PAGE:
Pharaoh’s horizon has contracted to that royal chamber. He cannot see out of it; cannot picture any possibility beyond the few basic rules of power politics on which he was raised, even after he realizes that those rules will not save him. The sky is about to darken with locusts, and light soon to vanish altogether. And still Pharaoh negotiates: you can go, he tells Moses, and your children can go with you, but not your livestock.

The last words seem incomprehensible. The whole point of the Exodus was purportedly sacrifice to God. Once again the text wants us to get inside Pharaoh’s heart, the better to understand God’s intention. It is as if the king says to Moses: “Just leave. That is what you want, isn’t it? The sacrifice thing was a pretext. What you are after is freedom. Just admit it and be gone.” He is partly right—and totally wrong. The point of the new politics introduced here by God is precisely that it cannot be separated from faith and covenant. God is not only worshipped at Sinai, but joined in establishing an order of justice on earth. Slaves of Pharaoh are to become servants of God—and the fact that the three-letter Hebrew root is the same in both cases, and is the word used for worship as well, carries a meaning that transforms politics, changes religion, and mandates a new relation between the two.

Religion in God’s new order does not exist to serve state power. Kings are not divine. No status quo is sacred. This God cares about justice and compassion, and works in the world along with human partners to create societies founded on justice and compassion. The Israelites are leaving Egypt in order to worship God at Sinai, as Moses had said all along, but that worship is crucial to the founding of a new order that is far more comprehensive. Israelites will offer sacrifice to their God, rather than the one served by and serving Pharaoh.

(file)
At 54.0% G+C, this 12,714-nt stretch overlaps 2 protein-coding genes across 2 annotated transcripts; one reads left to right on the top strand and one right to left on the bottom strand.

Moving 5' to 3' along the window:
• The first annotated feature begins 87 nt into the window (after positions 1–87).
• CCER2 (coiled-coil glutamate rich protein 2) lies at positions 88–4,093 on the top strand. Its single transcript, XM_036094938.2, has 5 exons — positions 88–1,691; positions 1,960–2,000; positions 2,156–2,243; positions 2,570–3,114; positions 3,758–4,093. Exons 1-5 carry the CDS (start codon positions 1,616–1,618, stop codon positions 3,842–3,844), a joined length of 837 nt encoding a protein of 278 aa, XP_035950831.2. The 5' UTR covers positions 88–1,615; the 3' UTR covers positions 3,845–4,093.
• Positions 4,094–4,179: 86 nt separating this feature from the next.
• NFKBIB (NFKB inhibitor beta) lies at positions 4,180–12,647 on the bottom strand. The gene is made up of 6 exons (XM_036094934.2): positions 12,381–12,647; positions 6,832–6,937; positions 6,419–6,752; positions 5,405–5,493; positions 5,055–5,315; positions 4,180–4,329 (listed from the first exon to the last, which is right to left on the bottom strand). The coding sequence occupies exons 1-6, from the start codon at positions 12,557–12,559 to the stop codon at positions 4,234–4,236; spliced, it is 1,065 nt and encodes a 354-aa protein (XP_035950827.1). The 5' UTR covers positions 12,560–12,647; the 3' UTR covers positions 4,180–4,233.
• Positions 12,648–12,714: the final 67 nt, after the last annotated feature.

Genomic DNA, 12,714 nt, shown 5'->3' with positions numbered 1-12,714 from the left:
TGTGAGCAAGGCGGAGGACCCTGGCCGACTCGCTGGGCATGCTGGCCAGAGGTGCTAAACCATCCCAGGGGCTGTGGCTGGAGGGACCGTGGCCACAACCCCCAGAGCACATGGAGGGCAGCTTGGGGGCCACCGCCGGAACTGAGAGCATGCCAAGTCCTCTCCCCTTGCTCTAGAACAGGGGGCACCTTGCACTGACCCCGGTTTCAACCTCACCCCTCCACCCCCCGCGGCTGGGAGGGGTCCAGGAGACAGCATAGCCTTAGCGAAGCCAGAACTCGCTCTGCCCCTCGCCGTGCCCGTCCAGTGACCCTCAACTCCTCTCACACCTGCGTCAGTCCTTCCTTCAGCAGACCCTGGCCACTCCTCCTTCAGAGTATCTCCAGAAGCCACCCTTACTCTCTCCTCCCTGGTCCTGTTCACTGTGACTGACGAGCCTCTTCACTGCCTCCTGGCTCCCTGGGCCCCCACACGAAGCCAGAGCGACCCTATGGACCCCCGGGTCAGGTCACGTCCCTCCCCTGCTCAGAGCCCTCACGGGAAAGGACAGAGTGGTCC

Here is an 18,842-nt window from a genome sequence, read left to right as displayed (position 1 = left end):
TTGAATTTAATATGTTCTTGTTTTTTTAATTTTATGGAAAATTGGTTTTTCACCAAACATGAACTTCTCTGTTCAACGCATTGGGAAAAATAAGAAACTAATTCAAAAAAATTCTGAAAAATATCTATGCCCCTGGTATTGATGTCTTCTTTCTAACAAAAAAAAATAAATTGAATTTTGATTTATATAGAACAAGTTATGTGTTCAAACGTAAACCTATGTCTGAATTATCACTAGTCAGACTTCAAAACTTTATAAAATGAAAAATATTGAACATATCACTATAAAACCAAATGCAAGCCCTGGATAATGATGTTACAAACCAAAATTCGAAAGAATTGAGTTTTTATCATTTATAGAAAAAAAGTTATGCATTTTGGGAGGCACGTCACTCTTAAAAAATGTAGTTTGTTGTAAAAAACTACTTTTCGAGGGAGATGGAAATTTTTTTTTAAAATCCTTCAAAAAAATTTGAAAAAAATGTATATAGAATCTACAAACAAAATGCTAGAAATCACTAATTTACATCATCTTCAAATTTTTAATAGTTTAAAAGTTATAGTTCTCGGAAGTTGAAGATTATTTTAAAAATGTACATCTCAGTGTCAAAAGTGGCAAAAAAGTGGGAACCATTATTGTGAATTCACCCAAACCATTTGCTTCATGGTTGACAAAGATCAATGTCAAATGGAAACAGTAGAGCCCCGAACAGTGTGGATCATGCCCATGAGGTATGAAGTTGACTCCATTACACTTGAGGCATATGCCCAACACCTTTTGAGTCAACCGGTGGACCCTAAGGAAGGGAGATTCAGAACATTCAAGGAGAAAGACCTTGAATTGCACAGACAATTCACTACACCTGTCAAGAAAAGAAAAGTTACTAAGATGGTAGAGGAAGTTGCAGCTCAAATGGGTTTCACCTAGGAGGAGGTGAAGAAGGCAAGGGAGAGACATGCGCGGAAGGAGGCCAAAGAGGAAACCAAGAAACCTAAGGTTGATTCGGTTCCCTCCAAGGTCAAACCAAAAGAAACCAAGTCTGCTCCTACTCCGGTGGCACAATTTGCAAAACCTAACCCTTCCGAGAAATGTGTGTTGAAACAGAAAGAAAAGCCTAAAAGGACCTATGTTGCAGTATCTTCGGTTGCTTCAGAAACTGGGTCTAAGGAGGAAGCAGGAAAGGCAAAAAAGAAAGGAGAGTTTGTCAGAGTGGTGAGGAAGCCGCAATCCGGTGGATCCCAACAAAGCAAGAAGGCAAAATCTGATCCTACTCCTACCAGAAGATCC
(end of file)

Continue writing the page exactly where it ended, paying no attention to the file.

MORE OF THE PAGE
The classic question, inescapable in our parashah, is how God can justly punish Pharaoh for decisions that God controls by hardening the king’s heart. It seems to me that Pharaoh, like so many other human beings, becomes the prisoner of his own accumulated choices. He can think differently up to a point—until he can no longer do so. He deafens his ears to suffering for so long that, one day, he can no longer hear it. Some choice remains to him even at the end—though he cannot see it. His hardened heart is in the way.

Might Pharaoh have repented, as the city of Nineveh and its ruler did in Jonah’s time? Could Pharaoh too have recognized Divine power at work even without knowing YHWH?

Might he have determined that state policy needed to change course; that his own rule depended upon breaking with, rather than enforcing, the regime imposed by his predecessors? Many kings have altered course. The change has safeguarded their ability to govern.

Might Pharaoh have left his heart free to cry at the suffering all around him, and his mind free to reconsider and react—changing the economy, the power structure, and the state religion—in order to take account of what his heart had learned?

We do not know what Pharaoh could have done; the text does not tell us. I think it is important to consider these roads not taken by Pharaoh: not only because they restore choice and agency to the man, thereby denying him the pity of a tragic hostage to fate, but also because they remind every ruler of every state, every decision-maker in every situation—i.e., all of us—that the heart should not remain unthinking or unfeeling, deaf to suffering or closed to experience. Only so does Exodus lead to Sinai and Sinai to redemption of the world.

The publication and distribution of the JTS Commentary are made possible by a generous grant from Rita Dee and Harold (z”l) Hassenfeld.